Novel Mechanism of Inhibition of Human Angiotensin-I-Converting Enzyme (Ace) by a Highly Specific Phosphinic Tripeptide.Akif, M., Schwager, S.L., Anthony, C.S., Czarny, B., Beau, F., Dive, V., Sturrock, E.D., Acharya, K.R.
(2011) Biochem.J. 436: 53
- PubMed: 21352096
- DOI: 10.1042/BJ20102123
- Primary Citation of Related Structures:
- PubMed Abstract:
Human ACE (angiotensin-I-converting enzyme) has long been regarded as an excellent target for the treatment of hypertension and related cardiovascular diseases. Highly potent inhibitors have been developed and are extensively used in the clinic. To d ...
Human ACE (angiotensin-I-converting enzyme) has long been regarded as an excellent target for the treatment of hypertension and related cardiovascular diseases. Highly potent inhibitors have been developed and are extensively used in the clinic. To develop inhibitors with higher therapeutic efficacy and reduced side effects, recent efforts have been directed towards the discovery of compounds able to simultaneously block more than one zinc metallopeptidase (apart from ACE) involved in blood pressure regulation in humans, such as neprilysin and ECE-1 (endothelin-converting enzyme-1). In the present paper, we show the first structures of testis ACE [C-ACE, which is identical with the C-domain of somatic ACE and the dominant domain responsible for blood pressure regulation, at 1.97Å (1 Å=0.1 nm)] and the N-domain of somatic ACE (N-ACE, at 2.15Å) in complex with a highly potent and selective dual ACE/ECE-1 inhibitor. The structural determinants revealed unique features of the binding of two molecules of the dual inhibitor in the active site of C-ACE. In both structures, the first molecule is positioned in the obligatory binding site and has a bulky bicyclic P(1)' residue with the unusual R configuration which, surprisingly, is accommodated by the large S(2)' pocket. In the C-ACE complex, the isoxazole phenyl group of the second molecule makes strong pi-pi stacking interactions with the amino benzoyl group of the first molecule locking them in a 'hand-shake' conformation. These features, for the first time, highlight the unusual architecture and flexibility of the active site of C-ACE, which could be further utilized for structure-based design of new C-ACE or vasopeptidase inhibitors.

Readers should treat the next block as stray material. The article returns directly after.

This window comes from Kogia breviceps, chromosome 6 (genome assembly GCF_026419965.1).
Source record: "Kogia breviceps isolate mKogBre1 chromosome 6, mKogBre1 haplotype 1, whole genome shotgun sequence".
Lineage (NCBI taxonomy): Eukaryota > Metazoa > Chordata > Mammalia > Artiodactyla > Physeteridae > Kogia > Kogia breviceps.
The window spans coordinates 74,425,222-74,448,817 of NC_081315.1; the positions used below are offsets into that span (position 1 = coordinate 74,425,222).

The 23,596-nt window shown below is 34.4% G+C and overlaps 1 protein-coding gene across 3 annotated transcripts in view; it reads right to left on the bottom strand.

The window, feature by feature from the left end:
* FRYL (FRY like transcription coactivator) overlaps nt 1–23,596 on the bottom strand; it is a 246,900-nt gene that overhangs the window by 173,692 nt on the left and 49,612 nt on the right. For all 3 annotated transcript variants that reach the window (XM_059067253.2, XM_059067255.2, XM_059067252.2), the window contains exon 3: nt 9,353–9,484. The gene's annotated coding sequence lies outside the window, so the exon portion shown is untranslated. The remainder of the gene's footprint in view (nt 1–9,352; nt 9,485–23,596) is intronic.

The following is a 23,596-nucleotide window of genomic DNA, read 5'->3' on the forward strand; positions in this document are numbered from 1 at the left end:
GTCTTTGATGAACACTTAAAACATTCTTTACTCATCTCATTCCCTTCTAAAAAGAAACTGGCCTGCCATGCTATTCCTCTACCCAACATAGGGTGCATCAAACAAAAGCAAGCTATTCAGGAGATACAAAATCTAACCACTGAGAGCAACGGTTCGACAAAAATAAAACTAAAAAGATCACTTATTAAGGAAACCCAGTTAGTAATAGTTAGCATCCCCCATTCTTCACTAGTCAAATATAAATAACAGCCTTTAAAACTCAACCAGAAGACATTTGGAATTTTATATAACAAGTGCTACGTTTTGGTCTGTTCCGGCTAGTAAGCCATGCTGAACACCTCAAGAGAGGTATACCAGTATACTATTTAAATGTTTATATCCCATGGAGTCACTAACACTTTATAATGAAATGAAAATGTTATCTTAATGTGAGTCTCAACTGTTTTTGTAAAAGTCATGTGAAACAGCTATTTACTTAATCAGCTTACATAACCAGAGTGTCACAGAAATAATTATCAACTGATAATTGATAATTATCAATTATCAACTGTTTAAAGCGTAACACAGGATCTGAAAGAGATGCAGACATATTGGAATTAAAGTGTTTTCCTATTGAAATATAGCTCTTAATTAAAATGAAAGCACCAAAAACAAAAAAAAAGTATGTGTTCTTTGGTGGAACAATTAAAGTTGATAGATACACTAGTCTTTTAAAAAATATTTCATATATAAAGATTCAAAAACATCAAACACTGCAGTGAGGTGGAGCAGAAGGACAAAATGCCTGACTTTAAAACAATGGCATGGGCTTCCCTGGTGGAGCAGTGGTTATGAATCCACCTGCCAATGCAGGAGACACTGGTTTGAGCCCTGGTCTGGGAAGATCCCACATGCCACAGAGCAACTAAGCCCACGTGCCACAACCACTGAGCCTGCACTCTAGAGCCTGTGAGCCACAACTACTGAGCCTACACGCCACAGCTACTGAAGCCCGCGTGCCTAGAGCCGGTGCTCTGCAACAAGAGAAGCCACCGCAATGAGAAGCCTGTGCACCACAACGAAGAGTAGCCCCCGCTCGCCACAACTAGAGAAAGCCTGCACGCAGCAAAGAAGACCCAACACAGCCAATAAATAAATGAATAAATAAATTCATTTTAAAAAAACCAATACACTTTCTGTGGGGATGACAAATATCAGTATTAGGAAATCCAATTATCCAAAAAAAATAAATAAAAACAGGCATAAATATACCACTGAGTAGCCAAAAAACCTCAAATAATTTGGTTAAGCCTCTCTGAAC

Department of Biology and Biochemistry, University of Bath, Claverton Down, Bath BA2 7AY, UK.